Apart from rising tax costs, independent companies' refining margins have also been hit by the recent upward trend in international outright crude prices, as well as the weakness in gasoline retail prices in Shandong, according to Beijing-based local information provider JLC.

Independents' theoretical refining margins for cracking Oman crude, calculated by JLC last month, had fallen in March to around Yuan 293/mt ($46.50/mt), after increasing by Yuan 156/mt in February.


Trade sources recently indicated that some independent refiners were offering various light and medium sweet West African crude cargoes that the companies had initially bought for May and June delivery.

Angola's Kissanje, Cabinda and Plutonio were among the grades heard re-offered into the regional spot market this week, in addition to Brazil's Lula and Sapinhoa grades, for arrival over the later part of the second quarter.

"Some refineries which previously plan to import crude for June are hesitant to take cargoes as planned in view of the current market situation," a crude trader based in Shandong said, indicating that the independent sector's overall crude intake in May and June could fall quite significantly from the previous months.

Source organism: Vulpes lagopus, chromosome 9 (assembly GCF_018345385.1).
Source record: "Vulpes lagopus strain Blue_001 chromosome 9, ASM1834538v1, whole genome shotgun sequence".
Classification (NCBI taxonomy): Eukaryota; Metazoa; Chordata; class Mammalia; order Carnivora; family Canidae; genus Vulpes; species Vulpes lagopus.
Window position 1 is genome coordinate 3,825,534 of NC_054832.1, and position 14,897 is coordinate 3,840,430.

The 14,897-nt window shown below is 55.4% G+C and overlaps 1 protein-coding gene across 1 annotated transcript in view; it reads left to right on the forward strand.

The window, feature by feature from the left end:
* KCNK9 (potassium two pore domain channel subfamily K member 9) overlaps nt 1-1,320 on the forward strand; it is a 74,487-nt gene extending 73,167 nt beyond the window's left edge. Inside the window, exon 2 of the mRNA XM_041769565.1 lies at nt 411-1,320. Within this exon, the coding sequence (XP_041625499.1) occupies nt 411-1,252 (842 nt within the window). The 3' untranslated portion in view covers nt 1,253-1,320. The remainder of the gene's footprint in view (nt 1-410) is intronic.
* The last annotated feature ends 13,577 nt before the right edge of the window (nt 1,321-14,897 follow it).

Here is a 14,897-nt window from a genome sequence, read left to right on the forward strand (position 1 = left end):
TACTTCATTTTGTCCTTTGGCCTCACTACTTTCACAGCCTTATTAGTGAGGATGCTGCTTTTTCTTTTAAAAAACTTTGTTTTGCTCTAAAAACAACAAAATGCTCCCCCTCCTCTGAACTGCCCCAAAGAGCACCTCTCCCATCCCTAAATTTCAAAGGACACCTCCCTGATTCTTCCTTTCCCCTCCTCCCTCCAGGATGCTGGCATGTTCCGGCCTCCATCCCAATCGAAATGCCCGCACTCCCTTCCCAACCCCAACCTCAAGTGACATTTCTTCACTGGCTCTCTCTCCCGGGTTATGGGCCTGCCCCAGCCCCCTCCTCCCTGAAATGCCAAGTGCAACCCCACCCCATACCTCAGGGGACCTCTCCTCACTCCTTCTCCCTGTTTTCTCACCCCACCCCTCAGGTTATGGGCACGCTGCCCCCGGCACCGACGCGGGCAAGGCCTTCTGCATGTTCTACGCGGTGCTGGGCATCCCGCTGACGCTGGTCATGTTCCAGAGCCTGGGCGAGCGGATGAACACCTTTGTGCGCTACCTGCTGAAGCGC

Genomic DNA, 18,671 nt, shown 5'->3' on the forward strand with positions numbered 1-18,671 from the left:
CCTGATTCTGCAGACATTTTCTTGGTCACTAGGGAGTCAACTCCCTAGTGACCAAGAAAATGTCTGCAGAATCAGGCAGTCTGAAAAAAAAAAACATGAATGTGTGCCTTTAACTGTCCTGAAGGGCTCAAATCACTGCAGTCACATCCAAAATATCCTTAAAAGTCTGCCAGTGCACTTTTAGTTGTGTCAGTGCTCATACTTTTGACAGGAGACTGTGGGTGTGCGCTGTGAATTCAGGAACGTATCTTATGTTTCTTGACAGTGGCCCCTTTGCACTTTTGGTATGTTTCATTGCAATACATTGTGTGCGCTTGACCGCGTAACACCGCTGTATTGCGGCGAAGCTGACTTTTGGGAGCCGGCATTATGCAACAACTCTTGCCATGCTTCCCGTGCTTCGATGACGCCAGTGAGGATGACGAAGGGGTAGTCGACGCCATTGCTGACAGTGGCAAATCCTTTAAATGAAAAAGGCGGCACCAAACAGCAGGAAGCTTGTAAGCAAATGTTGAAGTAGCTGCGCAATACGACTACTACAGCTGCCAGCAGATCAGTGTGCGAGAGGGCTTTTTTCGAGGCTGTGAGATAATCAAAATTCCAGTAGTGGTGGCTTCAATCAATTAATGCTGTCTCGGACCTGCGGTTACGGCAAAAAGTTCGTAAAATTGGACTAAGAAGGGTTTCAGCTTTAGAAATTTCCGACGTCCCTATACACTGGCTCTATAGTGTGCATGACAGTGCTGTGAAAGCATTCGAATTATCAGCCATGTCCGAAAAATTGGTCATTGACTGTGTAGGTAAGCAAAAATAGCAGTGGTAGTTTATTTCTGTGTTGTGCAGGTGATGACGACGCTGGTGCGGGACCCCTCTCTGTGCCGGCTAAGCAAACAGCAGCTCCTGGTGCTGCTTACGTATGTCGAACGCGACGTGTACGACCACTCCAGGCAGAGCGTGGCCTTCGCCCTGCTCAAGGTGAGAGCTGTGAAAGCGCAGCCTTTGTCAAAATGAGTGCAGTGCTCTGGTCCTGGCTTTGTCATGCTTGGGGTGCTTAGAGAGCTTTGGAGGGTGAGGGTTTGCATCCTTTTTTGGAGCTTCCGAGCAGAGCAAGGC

China's independent refiners would normally fix cargoes for June delivery in around mid-April, but "we don't see healthy buying interest yet," he added.


Amid the narrowing refining margins, some independent refineries have opted to shut for maintenance.

The average run rate at 42 independent refineries surveyed by JLC fell to 61.3% as of April 11, from an average of 62.5% in March.

Four refineries with a combined capacity of 16 million mt/year (320,000 b/d) will be shut for maintenance in April. They are: Shengxing Petrochemical, Zhonghai Fine Chemical, Tianhong Chemical and Chambroad Petrochemical.

Last month, around 16 million mt/year of capacity was taken offline for maintenance.

Jincheng Petrochemical is also likely to shut for maintenance in April, although the start date has not been fixed yet.

Those refineries are quite flexible in shutting for maintenance this year, indicating that they are not confident of the market demand ahead, sources said.

"Shutting down for maintenance at this moment is seen as negative news, which may indicate those refineries are not operating well," an analyst in Shandong said.


Adding to this, the possible closure of Huangdao port under Qingdao Port Group around June during the international summit could also encourage some refineries to schedule their seasonal maintenance around the closure time.

Xintai Petrochemical in Zibo for one, plans to shut for a full maintenance during the period.

"The port may be closed for five to six days during the summit, which will probably start from June 9 and will last for three days," a source with Qingdao Port said, adding firm notice has not been received yet.

But this will be much shorter from an initial plan of 20 days, where the Shanghai Cooperation Organization Summit 2018 venue is near the crude berths in Huangdao.

"If it is only shut for less than one week, that won't affect port operations much for crude," the source said.

--Analysis by Daisy Xu,
--Gawoon Philip Vahn,
--Edited by Irene Tang,